Back 25 years ago, I had been working at a NASA site that was shut down due to politics.  We had a Resource Center that was provided by the government for the suddenly 200+ people who were laid off.  The Resource Center provided computers, printers, resume-grade paper and envelopes, free postage, and newspapers from around the country (before the days of internet job searches).  The only problem was that the one employee that ran the center got a permanent job a month after we were all laid off.  Since I was the first to arrive to an empty building (She had not given notice.), I went down the hall to the mailroom and got the newspapers that had arrived the day before, thinking that the woman was simply late.  As other guys showed up, they complained of printers running out of ink and paper running short.  I seemed to be the only one that knew where those things were stored.  Two days later, we were notified that the lady would not return, and ‘No, none of you are getting her job.”  I went to the mailroom to see that all of the hundreds of resumes for those two days were piled into a corner.  I asked the mailroom guy, who had not been laid off, to put stamps on them.  He was too busy for that (looking for a job), but he taught me how to use the postage machine.  I had become the resource center manager, a post for which I never received a day’s pay for the next eleven months.

 

After about six months of being laid off, one of the more cheerful job-hunters had a meltdown at the printer.  I can’t remember if it was a paper jam or ink smudges on his resume, but he totally lost it.  No one was hiring rocket scientists that year.  Someone tried to calm him down and asked him what was bugging him.  He said, “I just decided that today was my day to be irritable.  I have to get the stress out of my system!”

 

I yelled over the cubicle wall, “When do I get a day like that?”

 

Everyone replied, “Never!  Your cheerful face every day is the only thing keeping us sane.”

 

I didn’t think that I had been that cheerful, but you never know when God uses you.  You never know who is watching.  By that point, I’d sent out over one thousand resumes.  I knew few people were noticing that part of the process.

 

During that time, I drove my sons to the high school each morning before going to the Resource Center to start my daily chores.  When the boys got out of the car, I would say, “Learn and Enjoy!”

 

That stemmed from my mentor at a government nuclear facility about five years before.  I had been tasked with developing a new, certified instructor qualification program for the facility.  No one would become an instructor unless they had finished my initial course and the probationary requirements that followed.  They assigned a Harvard-trained physicist, over twenty years older than me, as my assistant.  He became my mentor in so many things.

 

At our very first class that we taught together, I introduced the class to the train-the-trainer curriculum.  I explained that the more each of the trainees put into the class, the more they’d get out.  I then said, “Let’s have fun!”

 

My mentor cleared his throat, arose and said, “May I correct you?”  I agreed, but secretly I was shaking in my boots.  I was thinking, ‘I’ve screwed up during my first course introduction?’  He continued, “Let’s not have fun.  Let’s enjoy.  Clams have fun.”  He then crossed his eyes and screwed his face into the most hideous grin you’ve ever seen, the stuff of nightmares.  The class roared with laughter.  Then, he said, “We shall enjoy, yet our brains will remain in gear.”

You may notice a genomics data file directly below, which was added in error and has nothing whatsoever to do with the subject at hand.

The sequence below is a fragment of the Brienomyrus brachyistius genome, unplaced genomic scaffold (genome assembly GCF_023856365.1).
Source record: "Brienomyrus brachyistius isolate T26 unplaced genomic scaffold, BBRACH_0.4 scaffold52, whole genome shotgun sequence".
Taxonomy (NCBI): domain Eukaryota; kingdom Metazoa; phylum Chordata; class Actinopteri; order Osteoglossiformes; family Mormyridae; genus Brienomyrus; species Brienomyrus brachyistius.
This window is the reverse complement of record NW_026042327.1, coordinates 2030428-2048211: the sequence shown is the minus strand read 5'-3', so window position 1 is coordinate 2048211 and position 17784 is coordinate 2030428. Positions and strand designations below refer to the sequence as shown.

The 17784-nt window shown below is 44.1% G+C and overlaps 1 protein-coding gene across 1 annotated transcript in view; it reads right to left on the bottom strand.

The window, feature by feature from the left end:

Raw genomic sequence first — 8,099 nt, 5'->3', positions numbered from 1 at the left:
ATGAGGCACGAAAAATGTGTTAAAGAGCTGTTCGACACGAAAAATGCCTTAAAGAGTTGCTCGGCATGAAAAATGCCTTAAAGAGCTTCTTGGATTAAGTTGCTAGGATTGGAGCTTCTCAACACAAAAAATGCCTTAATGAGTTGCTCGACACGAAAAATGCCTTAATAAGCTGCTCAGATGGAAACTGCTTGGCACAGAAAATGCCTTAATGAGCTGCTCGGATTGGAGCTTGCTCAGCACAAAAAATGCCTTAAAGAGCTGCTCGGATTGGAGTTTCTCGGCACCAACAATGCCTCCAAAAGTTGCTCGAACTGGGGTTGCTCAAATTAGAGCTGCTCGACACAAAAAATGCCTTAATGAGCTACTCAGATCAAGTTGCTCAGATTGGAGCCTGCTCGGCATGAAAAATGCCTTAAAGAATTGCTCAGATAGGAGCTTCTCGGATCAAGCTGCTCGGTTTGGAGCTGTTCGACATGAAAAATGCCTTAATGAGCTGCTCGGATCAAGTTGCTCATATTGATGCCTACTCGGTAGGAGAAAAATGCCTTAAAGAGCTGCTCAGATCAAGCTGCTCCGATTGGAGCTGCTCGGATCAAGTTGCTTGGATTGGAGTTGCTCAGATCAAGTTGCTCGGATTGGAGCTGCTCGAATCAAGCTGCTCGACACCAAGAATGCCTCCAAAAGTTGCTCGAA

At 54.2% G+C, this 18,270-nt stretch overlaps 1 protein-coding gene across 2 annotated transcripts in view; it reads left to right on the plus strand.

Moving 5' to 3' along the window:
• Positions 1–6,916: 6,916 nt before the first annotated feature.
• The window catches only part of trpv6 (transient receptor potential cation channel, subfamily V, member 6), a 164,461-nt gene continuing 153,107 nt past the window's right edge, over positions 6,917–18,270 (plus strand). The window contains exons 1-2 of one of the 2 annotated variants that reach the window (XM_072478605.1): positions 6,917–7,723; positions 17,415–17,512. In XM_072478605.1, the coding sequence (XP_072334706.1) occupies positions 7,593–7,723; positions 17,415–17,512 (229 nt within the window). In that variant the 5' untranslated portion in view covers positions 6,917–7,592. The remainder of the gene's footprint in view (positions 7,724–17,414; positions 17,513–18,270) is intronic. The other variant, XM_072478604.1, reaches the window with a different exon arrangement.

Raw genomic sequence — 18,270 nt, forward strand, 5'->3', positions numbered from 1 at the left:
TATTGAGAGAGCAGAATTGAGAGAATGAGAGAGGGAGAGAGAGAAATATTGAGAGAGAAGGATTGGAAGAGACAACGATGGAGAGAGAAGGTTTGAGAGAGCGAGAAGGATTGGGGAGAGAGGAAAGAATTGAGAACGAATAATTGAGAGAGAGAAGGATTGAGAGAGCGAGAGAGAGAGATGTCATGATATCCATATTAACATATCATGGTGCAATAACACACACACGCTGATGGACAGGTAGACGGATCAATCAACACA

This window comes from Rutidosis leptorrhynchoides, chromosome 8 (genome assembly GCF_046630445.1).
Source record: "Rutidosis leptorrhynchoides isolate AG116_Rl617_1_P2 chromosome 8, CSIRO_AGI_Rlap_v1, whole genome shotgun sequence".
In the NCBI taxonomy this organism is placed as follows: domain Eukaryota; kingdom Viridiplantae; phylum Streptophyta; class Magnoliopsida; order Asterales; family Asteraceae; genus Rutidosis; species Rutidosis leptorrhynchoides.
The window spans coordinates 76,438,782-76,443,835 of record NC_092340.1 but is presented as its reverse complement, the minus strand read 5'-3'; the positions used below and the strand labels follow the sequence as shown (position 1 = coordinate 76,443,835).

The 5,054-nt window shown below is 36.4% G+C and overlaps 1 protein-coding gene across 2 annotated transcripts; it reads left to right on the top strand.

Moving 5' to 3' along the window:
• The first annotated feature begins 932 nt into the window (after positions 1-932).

Thus my parting words of encouragement were to learn and enjoy.  Have a happy attitude, but keep your brain in gear.

 

That reminds me of all of the times that I have heard a “Joy versus Happiness” speech.  The hour-long lecture (if you are lucky) boils down to ‘Joy is from God, while happiness is based on circumstances.’

 

Regardless, we still want happiness.  But when the circumstances aren’t conducive for happiness, we can still be happy knowing that ‘God ain’t done with us yet.’

 

Rev. A. W. Tozer wrote in Of God and Men, “That we are born to be happy is scarcely questioned by anyone.  No one bothers to prove that fallen men have any moral right to happiness, or that they are in the long run any better off happy… Now I submit that the whole hectic scramble after happiness is an evil as certainly as the scramble after money or fame or success…  There [in the New Testament] the emphasis is not upon happiness but upon holiness.  God is more concerned with the state of people’s hearts than with the state of their feelings.  Undoubtedly the will of God brings final happiness to those who obey, but the most important matter is not how happy we are but how holy.  The soldier does not seek to be happy in the field; he seeks rather to get the fighting over with, to win the war and get back home to his loved ones.”

 

We are sinners, yet God loves us.  Jesus saved us, but Jesus said to follow Him, we must take up our cross.  In this manner, we are all soldiers in God’s army.  That means there will be times of suffering, but life in this world is such a short thing.  Be happy at the slightest provocation.  Make yourself mindful of what Christ endured and what wonderful blessings you have just being one of His own.  In this way, you can make your own happiness circumstances.

 

You never know when the person suffering beside you is going to ask you, “What helps you get through all of this?”

Leave a Reply

Fill in your details below or click an icon to log in:

WordPress.com Logo

You are commenting using your WordPress.com account. Log Out /  Change )

Google+ photo

You are commenting using your Google+ account. Log Out /  Change )

Twitter picture

You are commenting using your Twitter account. Log Out /  Change )

Facebook photo

You are commenting using your Facebook account. Log Out /  Change )

w

Connecting to %s

%d bloggers like this: